On November 27, 2017, in the U.S. Court of Appeals for the Ninth Circuit (Ninth Circuit) case on the petition for review of the Toxic Substances Control Act (TSCA) framework rule Procedures for Prioritization of Chemicals for Risk Evaluation (Safer Chemicals, Healthy Families v. EPA, Case Nos. 17-72260, 17-72501, and 17-72968 (consolidated)), the Ninth Circuit issued an order on several pending motions.  It granted the American Chemistry Council’s (ACC) (and other industry groups) motion to intervene on behalf of respondent U.S. Environmental Protection Agency (EPA); denied the respondents’ motions to transfer Case Nos. 17-72260 and 17-72501 to the U.S. Court of Appeals for the Fourth Circuit (Fourth Circuit); denied respondents’ requests to hold Case Nos. 17-72260 and 17-72501 in abeyance; granted the motions to consolidate Case Nos. 17-72260, 17-72501, and 17-72968; and set an amended briefing schedule.  The consolidated opening brief is now due January 23, 2018; the consolidated answering brief and the intervenors’ brief are due February 22, 2018; and the optional reply brief is due within 21 days after service of the answering and intervenors’ briefs.

In the Fourth Circuit case on the petition for review of the TSCA framework rule Procedures for Chemical Risk Evaluation under TSCA (Alliance of Nurses for Healthy Environments v. EPA, Case Nos. 17-1926, 17-2040, and 17-2244 (consolidated)), the petitioners’ motions to transfer to the Ninth Circuit are still pending; on November 21, 2017, the Fourth Circuit deferred the ruling until the Ninth Circuit ruled on its own pending motions to transfer.  As the Ninth Circuit has now denied the motions to transfer (per above), the Fourth Circuit will soon make a decision about whether this case should also be heard by the Ninth Circuit.  A new briefing schedule has not been set.

In the U.S. Court of Appeals for the D.C. Circuit (D.C. Circuit) case on the petition for review of the TSCA framework rule TSCA Inventory Notification (Active-Inactive) Requirements (EDF v. EPA, Case No. 17-1201), there are no current delays due to transfers or consolidations.  Respondent EPA filed a motion to extend time to file its brief on November 7, 2017; petitioner Environmental Defense Fund (EDF) filed its statement of intent regarding appendix deferral on November 8, 2017, and filed its initial submissions including the statement of issues on November 8-9, 2017; and respondent EPA filed the certified index to the record on November 27, 2017.  ACC and other industry groups were granted leave to intervene on behalf of respondent EPA on November 13, 2017.  The briefing schedule has not been set.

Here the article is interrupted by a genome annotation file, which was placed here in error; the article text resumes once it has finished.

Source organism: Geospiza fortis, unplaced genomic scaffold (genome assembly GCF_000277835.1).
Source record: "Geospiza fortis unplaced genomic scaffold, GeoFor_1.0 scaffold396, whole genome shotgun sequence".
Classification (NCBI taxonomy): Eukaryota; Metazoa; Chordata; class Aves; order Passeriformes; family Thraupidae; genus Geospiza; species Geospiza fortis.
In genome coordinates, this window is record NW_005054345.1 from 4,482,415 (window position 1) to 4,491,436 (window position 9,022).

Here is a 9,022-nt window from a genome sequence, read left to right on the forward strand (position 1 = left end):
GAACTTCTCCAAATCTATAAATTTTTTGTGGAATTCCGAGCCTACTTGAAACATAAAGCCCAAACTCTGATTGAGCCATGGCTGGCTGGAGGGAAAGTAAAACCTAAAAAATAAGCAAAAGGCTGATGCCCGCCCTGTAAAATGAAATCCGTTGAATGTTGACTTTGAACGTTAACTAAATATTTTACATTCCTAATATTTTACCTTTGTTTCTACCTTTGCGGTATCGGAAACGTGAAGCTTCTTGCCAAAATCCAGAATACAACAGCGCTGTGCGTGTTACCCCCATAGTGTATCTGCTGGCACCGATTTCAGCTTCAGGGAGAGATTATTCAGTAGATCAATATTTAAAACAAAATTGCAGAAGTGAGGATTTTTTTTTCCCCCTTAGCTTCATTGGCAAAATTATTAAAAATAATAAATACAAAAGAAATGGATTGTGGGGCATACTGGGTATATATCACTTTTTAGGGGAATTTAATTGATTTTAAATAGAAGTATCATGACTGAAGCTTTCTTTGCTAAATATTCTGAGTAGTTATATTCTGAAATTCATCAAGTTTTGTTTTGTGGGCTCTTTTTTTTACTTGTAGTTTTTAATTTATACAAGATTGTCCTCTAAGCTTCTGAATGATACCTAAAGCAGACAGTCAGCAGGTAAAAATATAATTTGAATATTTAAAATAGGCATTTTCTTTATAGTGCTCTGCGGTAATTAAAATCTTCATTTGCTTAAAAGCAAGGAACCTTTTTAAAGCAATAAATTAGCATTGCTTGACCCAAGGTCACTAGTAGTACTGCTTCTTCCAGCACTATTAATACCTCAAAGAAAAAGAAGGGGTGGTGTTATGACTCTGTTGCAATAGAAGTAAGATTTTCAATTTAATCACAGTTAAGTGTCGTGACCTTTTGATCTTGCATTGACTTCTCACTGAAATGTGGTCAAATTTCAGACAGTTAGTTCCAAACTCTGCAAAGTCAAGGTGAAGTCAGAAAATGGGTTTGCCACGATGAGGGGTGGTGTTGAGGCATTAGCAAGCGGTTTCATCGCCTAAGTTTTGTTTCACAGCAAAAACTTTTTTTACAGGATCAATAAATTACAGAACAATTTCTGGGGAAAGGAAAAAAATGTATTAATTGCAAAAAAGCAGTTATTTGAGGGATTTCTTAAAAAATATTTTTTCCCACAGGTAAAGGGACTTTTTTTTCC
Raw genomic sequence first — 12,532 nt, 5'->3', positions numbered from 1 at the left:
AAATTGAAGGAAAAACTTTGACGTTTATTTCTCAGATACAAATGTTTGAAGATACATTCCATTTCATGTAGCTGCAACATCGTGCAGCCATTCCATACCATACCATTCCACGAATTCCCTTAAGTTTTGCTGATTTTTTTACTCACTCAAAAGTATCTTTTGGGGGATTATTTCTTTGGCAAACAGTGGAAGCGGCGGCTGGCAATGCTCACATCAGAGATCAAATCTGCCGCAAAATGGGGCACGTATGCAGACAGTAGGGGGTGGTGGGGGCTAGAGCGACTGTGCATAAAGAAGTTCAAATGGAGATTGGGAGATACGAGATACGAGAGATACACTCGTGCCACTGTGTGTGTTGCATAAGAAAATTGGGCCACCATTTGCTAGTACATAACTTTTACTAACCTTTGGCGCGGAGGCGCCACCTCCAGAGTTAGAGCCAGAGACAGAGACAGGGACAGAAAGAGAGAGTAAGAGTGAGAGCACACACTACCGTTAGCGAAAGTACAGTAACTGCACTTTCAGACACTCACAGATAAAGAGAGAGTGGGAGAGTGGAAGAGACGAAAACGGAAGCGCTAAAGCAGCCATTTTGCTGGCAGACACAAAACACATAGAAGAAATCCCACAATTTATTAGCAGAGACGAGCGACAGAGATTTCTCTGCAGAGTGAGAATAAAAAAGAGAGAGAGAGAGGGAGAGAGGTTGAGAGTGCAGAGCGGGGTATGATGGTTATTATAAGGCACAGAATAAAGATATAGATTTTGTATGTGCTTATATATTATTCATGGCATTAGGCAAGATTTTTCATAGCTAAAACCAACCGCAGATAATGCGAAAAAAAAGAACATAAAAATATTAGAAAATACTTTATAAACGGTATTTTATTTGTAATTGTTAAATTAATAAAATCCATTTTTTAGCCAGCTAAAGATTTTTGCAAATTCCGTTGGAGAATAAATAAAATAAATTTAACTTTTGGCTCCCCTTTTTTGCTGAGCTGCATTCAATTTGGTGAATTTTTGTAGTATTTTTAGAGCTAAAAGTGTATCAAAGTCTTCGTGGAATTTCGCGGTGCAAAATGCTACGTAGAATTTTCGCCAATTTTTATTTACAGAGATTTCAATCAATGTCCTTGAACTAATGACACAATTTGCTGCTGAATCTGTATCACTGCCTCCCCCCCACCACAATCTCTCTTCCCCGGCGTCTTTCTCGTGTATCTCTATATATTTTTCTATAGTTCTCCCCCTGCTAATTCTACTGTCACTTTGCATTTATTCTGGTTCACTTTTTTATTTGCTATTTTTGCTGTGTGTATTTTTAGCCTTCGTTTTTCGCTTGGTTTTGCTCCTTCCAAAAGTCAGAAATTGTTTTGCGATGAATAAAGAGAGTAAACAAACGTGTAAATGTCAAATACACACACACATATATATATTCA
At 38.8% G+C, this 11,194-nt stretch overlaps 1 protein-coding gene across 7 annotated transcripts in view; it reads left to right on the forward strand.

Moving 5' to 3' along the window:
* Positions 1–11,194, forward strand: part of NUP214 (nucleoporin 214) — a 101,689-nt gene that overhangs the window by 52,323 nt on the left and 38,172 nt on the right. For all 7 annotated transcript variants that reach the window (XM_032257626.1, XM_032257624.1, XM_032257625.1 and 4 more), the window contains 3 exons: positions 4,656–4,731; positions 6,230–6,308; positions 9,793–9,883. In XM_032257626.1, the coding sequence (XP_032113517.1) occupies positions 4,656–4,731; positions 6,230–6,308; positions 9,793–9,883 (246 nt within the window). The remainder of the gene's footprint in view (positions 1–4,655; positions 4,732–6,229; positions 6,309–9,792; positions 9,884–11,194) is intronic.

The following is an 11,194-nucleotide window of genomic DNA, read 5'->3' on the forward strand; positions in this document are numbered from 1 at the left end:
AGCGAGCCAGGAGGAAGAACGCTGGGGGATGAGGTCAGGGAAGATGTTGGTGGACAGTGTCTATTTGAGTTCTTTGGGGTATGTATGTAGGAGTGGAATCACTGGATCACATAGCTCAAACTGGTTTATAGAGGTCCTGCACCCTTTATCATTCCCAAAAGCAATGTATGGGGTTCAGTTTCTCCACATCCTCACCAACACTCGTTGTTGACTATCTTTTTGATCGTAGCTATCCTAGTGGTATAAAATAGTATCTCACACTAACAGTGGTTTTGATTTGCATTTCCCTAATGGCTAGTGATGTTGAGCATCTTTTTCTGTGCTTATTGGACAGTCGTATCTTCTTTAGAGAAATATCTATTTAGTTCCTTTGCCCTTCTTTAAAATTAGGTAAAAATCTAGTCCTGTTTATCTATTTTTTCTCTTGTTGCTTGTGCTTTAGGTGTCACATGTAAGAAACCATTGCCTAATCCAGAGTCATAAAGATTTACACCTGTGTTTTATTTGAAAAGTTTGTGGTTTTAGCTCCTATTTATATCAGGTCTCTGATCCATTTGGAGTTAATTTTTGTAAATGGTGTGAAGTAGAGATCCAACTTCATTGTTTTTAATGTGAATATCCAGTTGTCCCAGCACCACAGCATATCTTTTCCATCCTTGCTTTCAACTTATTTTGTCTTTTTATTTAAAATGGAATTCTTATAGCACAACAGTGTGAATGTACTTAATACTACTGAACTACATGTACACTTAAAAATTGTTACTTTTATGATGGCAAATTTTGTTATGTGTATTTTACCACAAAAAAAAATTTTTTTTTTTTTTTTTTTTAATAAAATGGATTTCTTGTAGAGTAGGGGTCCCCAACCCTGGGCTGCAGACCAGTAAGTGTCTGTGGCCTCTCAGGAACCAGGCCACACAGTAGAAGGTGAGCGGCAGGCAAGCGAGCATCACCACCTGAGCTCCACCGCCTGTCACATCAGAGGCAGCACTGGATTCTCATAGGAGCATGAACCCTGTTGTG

More information on these petitions for review is available on our blog under key phrases framework rules and petition for review.


 

By Richard E. Engler, Ph.D. and Margaret R. Graham

On November 22, 2017, the U.S. Environmental Protection Agency (EPA) announced it was releasing a preliminary list of chemical substances reported under the Toxic Substances Control Act (TSCA) Inventory Notification (Active-Inactive) rule that includes substances reported to EPA through November 10, 2017, and that it will be updated approximately once per month.  EPA states that it is making this list available to help keep the stakeholder community informed of the status of reporting under the TSCA Inventory Notification (Active-Inactive) rule.  EPA is providing the list in a downloadable, searchable spreadsheet.  The total number of chemicals on the list is 10,730.  

This total adds substantially to the 13,209 substances that appear on EPA’s list of substances exempt from Form A reporting.  It is important to note that the new list is not an update to the list of interim active substances or to the list of substances exempt from Form A reporting; it is only a list of substances reported via Form A notices of activity through the specified date.  The new list of substances reported by Form As will be useful to processors, allowing them to ensure that key substances are reported as active, but it does not relieve manufacturers or importers from the Form A reporting obligations of the rule.